I ordered a Malbec. This generated laughter. A friend in New York once mocked me for ordering Malbec, claiming that it is a girl’s wine, though I have found no evidence for this. Pinot Noir, on the other hand, that I can see. But these ones were laughing not because of that, but because I hadn’t ordered beer.
“So,” I asked, “the headlights. How do I switch them on?”
“The stick on the left side of the steering wheel. Turn it.”
“It looks like it might rain,” said one of them.
“Oh, so how do I turn on the wipers?”
“The stick on the right.”
“I see, I see.”
They offered advice, guidance, and encouragement. Embarrassing, yes, but at the same time, a tad comforting. This is how old men must feel like when their children begin to take care of them. Another good reason to have a kid. This led me to thinking about Clarissa. And that led me into a low-grade nostalgic depression, unnoticeable to others but disconnecting, like a prolonged feeling of dread detaching you from the world.
“I’ll tell you a story about David’s driving,” said Jen.
I said, “Oh, here we go.”
“You know, I just love you New Yorkers,” said Janice. “The way you talk. You just say it. You don’t mess around.”
“No one will pay attention to you otherwise.”
“So David’s driving story,” Jen said. “This was years ago when he was just learning and I was letting him practice with my car.”
“An SUV, by the way.”
“Whatever. So we’re getting to a turn–”
I remember it well. We got to an intersection on an old road and I was supposed go right. I began rotating the wheel the way I thought you are supposed to. (Jen elaborated: “He was just turning the wheel a tiny little bit, like an old lady.”)
“Turn the wheel!”
So, I went at it hand-over-hand and we barely made it. The tires screeched, the car shook angrily.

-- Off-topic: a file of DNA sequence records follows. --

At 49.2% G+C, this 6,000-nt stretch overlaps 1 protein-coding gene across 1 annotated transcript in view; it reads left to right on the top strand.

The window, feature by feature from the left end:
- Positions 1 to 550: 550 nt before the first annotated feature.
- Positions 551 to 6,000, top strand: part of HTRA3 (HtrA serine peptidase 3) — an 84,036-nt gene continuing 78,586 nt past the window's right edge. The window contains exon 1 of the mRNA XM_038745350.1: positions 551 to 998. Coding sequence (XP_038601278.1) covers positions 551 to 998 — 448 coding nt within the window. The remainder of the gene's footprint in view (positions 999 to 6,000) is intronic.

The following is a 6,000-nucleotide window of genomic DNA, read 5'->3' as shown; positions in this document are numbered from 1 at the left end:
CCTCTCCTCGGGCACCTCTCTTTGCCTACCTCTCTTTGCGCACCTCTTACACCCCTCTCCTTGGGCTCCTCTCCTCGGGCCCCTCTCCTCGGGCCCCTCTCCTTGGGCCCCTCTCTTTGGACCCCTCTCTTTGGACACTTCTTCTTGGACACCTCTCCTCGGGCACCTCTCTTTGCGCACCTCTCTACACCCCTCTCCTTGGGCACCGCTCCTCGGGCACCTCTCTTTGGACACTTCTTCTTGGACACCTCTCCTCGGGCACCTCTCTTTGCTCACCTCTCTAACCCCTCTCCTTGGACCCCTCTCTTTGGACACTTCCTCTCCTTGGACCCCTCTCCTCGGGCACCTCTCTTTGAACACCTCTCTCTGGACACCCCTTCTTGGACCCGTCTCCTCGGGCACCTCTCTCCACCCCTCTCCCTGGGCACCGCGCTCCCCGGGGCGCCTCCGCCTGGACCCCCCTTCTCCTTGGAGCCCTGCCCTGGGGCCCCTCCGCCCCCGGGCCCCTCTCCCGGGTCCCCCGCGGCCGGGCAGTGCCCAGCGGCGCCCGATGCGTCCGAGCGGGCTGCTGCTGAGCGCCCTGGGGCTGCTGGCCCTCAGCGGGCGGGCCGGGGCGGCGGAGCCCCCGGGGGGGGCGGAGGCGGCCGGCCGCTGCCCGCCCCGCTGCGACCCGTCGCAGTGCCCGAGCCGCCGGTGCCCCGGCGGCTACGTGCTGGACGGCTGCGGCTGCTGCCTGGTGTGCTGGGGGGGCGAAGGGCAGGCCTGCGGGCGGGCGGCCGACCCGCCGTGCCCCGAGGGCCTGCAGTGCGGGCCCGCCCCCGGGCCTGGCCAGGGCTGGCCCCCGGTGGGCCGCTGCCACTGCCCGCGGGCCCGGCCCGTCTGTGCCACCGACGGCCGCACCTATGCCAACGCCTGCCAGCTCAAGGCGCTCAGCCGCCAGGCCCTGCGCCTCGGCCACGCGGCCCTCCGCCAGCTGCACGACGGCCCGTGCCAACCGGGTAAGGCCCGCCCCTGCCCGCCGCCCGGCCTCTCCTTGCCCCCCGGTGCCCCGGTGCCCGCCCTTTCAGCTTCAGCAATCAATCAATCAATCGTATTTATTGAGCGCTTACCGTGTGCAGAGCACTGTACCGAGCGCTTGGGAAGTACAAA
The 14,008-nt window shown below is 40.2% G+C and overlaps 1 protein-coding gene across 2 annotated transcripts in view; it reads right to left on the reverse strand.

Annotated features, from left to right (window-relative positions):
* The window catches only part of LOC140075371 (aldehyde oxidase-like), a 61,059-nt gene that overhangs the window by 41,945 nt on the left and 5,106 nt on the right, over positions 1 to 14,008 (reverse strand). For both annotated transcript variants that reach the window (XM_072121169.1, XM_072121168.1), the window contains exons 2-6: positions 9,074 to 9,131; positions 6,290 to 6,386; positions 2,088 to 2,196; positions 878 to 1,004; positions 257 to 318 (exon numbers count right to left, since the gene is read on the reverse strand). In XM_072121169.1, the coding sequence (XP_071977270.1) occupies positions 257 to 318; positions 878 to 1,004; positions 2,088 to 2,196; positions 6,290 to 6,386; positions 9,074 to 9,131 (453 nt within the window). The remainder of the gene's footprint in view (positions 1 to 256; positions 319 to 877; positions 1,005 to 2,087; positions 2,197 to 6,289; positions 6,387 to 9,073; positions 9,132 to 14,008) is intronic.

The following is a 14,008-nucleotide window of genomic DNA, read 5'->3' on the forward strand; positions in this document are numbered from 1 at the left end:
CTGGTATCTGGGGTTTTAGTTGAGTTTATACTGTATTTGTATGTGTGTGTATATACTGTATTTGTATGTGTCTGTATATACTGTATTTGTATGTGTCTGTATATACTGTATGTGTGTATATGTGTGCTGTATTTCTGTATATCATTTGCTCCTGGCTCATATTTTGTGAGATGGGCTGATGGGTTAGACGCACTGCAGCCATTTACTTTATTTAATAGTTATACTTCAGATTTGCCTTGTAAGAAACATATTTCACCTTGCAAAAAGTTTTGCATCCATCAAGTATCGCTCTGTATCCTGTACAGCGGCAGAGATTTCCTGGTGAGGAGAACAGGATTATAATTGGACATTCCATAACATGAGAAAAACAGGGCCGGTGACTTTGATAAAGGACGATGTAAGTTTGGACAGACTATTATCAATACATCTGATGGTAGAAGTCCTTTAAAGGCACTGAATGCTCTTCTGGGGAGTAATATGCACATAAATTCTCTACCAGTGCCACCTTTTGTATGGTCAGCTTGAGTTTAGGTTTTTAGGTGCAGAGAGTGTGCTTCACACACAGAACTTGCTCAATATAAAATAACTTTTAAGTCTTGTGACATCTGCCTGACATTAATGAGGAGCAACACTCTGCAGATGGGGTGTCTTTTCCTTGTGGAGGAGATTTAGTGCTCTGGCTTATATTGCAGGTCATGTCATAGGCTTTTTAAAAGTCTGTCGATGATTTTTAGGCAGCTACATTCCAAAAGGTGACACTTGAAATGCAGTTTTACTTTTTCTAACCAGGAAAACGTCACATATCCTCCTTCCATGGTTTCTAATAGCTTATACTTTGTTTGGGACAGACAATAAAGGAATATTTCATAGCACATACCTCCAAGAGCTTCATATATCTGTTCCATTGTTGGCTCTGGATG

Jen acted out the turning of the wheel in front of her friends, saying, “And then after he stopped the car to throw up, David said, ‘Wow, you really have to turn this thing, don’t you?’ ”
The table laughed.
“Funny,” I said.
Funny was that I made it to the house in one piece, after traveling for an hour on a road with no lights, slowing when I was supposed to, turning properly at the designated intersections, expertly switching between the high- and low-beam lights, and avoiding the dead animals. I got to the house after midnight. Miraculously, a bottle of wine waited for me, as though someone had thought to provide me with a reward.
Not funny was that earlier, when I began to head out of Burlington after finishing only half the glass of Malbec, I noticed that, on top of the countless bikers cluttering the road tempting death, I couldn’t see the dashboard — it was darkened. Who knew how fast I was going? So I pulled over and called Jen.
“Nothing yet. But I can’t see the dashboard.”
“Oh. It’s the stick on the right.”
1 This summer, I won’t dress like them. Usually, I parrot the blue hoodies, the dingy shorts, the raggedy t‑shirts. It never worked. They still saw me for what I am: a liverish New Yorker who can barely pilot a car and can’t even name by sight the commonest trees. This summer I’m going to dress New York and see how it sugars out. I mean, plays out.